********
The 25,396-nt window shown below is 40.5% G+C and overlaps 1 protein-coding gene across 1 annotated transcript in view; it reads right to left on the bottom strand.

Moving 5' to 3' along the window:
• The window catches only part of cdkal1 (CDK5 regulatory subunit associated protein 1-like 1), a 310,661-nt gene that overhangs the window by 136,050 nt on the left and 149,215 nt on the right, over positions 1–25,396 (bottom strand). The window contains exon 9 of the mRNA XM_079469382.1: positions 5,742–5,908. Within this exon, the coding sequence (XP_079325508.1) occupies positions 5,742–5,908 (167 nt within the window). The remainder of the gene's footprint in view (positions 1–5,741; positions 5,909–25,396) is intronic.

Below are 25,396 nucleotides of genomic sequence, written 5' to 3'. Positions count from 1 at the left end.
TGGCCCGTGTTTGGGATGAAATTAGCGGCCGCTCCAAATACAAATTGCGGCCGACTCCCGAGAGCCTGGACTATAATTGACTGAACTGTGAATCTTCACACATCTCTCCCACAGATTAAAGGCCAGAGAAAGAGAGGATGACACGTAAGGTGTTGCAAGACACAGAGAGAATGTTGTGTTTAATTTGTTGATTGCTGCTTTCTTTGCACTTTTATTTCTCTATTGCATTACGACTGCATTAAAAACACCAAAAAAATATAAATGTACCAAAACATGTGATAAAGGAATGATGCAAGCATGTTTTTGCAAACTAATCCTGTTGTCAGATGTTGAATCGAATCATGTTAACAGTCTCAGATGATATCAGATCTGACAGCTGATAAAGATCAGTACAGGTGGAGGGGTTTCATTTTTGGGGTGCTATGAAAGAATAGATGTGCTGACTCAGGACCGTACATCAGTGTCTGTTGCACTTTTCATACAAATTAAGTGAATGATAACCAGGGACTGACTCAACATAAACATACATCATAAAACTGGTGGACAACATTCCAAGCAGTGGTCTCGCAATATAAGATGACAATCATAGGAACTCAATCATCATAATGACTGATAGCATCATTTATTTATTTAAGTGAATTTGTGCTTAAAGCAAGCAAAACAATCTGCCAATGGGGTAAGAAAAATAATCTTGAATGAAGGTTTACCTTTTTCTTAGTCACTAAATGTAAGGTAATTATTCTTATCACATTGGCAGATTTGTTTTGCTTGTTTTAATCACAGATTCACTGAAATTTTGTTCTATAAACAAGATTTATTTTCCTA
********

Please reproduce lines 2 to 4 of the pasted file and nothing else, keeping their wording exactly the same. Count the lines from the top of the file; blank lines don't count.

Moving 5' to 3' along the window:
• The window catches only part of cdkal1 (CDK5 regulatory subunit associated protein 1-like 1), a 310,661-nt gene that overhangs the window by 136,050 nt on the left and 149,215 nt on the right, over positions 1–25,396 (bottom strand). The window contains exon 9 of the mRNA XM_079469382.1: positions 5,742–5,908. Within this exon, the coding sequence (XP_079325508.1) occupies positions 5,742–5,908 (167 nt within the window). The remainder of the gene's footprint in view (positions 1–5,741; positions 5,909–25,396) is intronic.

Below are 25,396 nucleotides of genomic sequence, written 5' to 3'. Positions count from 1 at the left end.